(PAGASA 24-HOUR PUBLIC WEATHER FORECAST as of Friday, 06 August 2021) Southwest Monsoon affecting the country. ACTIVE TROPICAL CYCLONES OUTSIDE PAR AS OF 3:00 AM TODAY TROPICAL STORM MIRINAE (FORMERLY GORIO) LOCATION: 975 KM NORTHEAST OF EXTREME NORTHERN LUZON (26.8°N, 130.2°E) MAXIMUM SUSTAINED WINDS: 75 KM/H NEAR THE CENTER GUSTINESS: UP TO 90 KM/H MOVEMENT: EASTWARD AT 15 KM/H TROPICAL STORM LUPIT LOCATION: 580 KM WEST NORTHWEST OF ITBAYAT, BATANES (24.3°N, 117.7°E) MAXIMUM SUSTAINED WINDS: 75 KM/H NEAR THE CENTER GUSTINESS: UP TO 90 KM/H MOVEMENT: NORTH NORTHEASTWARD SLOWLY SEVERE TROPICAL STORM NIDA LOCATION: 3045 KM NORTHEAST OF EXTREME NORTHERN LUZON (34.6°N, 148.7°E) MAXIMUM SUSTAINED WINDS: 65 KM/H NEAR THE CENTER GUSTINESS: UP TO 80 KM/H MOVEMENT: NORTH NORTHEASTWARD AT 20 KM/H TROPICAL DEPRESSION LOCATION: 1,795 KM NORTHEAST OF EXTREME NORTHERN LUZON (30.5°N, 136.2°E) MAXIMUM SUSTAINED WINDS: 45 KM/H NEAR THE CENTER GUSTINESS: UP TO 55 KM/H MOVEMENT: NORTHWESTWARD AT 20 KM/H Caraga Region will have Partly cloudy to cloudy skies with isolated rainshowers or thunderstorms due to Southwest Monsoon. Possible flash floods or landslides during severe thunderstorms. Light to Moderate winds coming from Southwest will prevail with Slight to Moderate seas / (0.6 to 2.1 meters).



Friday, June 11, 2021

Feature: Banana farming plants hope of progress in Veruela town of AgSur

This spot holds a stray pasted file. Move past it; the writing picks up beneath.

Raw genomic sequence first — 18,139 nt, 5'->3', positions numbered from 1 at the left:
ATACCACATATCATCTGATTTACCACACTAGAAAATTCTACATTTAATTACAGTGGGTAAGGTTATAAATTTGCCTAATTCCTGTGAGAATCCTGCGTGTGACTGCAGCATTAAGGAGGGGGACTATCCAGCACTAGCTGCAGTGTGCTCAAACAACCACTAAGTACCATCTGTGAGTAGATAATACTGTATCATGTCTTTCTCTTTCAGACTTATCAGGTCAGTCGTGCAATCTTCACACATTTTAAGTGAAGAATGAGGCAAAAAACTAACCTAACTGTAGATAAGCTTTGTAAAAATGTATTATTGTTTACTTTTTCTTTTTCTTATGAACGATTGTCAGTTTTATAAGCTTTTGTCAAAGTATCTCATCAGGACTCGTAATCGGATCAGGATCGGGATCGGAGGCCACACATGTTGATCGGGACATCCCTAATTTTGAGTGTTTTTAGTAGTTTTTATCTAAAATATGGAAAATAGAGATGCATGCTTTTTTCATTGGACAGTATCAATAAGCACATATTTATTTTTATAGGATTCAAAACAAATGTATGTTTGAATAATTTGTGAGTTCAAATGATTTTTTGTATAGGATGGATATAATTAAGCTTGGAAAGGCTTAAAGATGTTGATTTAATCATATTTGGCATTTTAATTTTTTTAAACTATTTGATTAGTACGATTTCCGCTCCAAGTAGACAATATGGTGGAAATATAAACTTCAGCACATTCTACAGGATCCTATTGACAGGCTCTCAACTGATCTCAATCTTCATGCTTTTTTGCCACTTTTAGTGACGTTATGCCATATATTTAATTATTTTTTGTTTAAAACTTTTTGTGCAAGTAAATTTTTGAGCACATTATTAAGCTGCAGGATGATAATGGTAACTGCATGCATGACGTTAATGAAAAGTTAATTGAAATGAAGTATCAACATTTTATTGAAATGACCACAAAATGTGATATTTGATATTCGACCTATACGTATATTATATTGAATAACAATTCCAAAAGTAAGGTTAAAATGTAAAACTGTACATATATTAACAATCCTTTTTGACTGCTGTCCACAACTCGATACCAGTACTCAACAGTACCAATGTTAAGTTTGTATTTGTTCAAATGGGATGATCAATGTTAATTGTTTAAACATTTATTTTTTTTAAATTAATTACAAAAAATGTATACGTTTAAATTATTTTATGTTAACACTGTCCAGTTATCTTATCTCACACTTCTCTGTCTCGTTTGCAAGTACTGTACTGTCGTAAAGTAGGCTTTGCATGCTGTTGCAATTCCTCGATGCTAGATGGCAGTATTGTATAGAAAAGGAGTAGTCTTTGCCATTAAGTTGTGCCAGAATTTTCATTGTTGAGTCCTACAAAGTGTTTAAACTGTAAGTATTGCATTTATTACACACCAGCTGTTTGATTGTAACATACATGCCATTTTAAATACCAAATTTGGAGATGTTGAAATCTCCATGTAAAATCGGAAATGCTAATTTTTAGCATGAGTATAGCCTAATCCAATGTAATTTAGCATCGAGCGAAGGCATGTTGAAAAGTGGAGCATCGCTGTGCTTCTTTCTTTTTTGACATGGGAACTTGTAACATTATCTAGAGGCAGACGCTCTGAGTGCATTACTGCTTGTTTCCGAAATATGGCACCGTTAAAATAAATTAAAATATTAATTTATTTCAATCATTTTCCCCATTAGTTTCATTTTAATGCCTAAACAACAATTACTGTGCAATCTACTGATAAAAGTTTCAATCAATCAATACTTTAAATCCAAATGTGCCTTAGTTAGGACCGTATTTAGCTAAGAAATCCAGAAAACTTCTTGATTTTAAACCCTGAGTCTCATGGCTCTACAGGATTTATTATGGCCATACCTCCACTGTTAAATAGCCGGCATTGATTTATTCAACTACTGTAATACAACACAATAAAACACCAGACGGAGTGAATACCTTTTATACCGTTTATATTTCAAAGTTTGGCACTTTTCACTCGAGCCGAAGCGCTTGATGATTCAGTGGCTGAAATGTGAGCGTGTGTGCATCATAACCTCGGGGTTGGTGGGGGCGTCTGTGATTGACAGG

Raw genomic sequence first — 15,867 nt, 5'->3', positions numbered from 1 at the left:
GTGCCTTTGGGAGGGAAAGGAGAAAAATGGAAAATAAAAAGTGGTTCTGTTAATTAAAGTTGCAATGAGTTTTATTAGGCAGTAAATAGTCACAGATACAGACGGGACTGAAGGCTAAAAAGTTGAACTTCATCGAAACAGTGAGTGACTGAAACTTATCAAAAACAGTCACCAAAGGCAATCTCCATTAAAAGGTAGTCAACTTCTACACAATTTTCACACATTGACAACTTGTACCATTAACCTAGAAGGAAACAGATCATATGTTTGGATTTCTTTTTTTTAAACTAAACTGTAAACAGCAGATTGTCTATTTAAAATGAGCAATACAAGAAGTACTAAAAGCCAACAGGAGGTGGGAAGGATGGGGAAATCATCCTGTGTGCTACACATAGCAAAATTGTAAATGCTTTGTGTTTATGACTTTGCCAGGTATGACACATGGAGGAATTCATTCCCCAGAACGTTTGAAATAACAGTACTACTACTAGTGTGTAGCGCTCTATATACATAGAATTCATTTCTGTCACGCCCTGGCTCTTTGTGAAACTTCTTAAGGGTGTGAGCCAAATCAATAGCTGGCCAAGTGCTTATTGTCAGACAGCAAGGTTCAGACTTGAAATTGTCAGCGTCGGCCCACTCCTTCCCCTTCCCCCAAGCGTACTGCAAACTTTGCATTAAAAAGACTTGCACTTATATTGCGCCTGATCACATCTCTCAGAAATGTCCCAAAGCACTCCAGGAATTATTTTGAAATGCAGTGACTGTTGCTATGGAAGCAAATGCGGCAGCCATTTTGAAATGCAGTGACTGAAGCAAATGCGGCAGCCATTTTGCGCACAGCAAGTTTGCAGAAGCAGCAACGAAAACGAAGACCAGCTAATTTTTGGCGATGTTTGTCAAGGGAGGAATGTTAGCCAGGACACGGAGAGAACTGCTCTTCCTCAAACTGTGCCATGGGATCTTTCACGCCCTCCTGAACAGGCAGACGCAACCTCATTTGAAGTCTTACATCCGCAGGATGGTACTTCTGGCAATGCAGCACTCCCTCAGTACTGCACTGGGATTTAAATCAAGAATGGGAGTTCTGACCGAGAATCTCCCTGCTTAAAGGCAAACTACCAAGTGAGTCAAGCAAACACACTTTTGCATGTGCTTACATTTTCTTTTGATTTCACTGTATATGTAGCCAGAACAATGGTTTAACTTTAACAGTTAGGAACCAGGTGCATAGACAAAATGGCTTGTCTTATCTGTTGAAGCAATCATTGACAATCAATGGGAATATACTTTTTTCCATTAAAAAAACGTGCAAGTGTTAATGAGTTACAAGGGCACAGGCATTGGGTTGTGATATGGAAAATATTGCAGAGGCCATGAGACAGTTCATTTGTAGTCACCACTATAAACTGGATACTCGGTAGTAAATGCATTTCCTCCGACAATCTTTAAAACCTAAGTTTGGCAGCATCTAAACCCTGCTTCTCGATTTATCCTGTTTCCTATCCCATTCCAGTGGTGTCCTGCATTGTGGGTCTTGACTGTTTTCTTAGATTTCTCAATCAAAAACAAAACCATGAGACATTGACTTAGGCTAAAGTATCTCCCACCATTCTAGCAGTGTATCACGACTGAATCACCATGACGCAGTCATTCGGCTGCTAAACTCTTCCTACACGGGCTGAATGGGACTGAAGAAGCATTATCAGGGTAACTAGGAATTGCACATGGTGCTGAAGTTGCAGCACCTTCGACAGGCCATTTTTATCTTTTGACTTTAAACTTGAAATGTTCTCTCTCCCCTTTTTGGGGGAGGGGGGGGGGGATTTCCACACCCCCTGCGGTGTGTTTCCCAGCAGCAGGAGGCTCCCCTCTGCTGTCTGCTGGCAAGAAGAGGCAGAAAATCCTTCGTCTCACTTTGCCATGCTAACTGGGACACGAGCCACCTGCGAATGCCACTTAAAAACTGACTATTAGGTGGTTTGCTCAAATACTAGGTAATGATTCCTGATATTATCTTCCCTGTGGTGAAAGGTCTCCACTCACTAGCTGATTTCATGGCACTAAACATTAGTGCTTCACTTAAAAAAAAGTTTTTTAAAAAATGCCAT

By DA-Caraga


Having no signal and distant from industrial developments, residents of Barangay Sta. Emilia, Veruela, Agusan del Sur almost lost hopes in improving their lives by selling the only common commodity in the community, the bananas.

However, when the Department of Agriculture Philippine Rural Development Project (DA-PRDP) in Caraga intervened in 2018, it restored the farmers lost confidence and shed light on the community.


Improving Banana Industry


The Kinabugawan Farmers Producers Cooperative (KIFAPCO) is one of the Proponent Groups of the I-REAP or Enterprise Component of PRDP. The nine-year-old coop started from 25 members and struggled to establish their coop since it’s in a remote area.


According to Maricel Bautista, KIFAPCO Secretary and a banana farmer, aside from the problems in the field, selling bananas has been unlucrative since many times buyers reject their products.


Members were also lost in the marketing operations of the coop, unaware of the financial process and management.

In 2018, PRDP funded KIFAPCO with P928,000 for the two interventions: the establishment of a 2-hectare (ha) Lakatan plantation as an expansion to the existing 13-ha Lakatan area of KIFAPCO and a provision for the buying station, weighing scale, and operational fund for its banana production and trading business.


The project allowed KIFAPCO to expand its economic activities on buying and selling bananas thereby generating income for the coop. On top of the income from their Lakatan production, a P0.25/kg is added to their coop.


Further, the microenterprise members and banana growers are guaranteed a sure market for their produce since KIFAPCO consolidates and sells it to their contracted buyer. Likewise, farmers get a fair market price, increasing their income up to five percent (5%).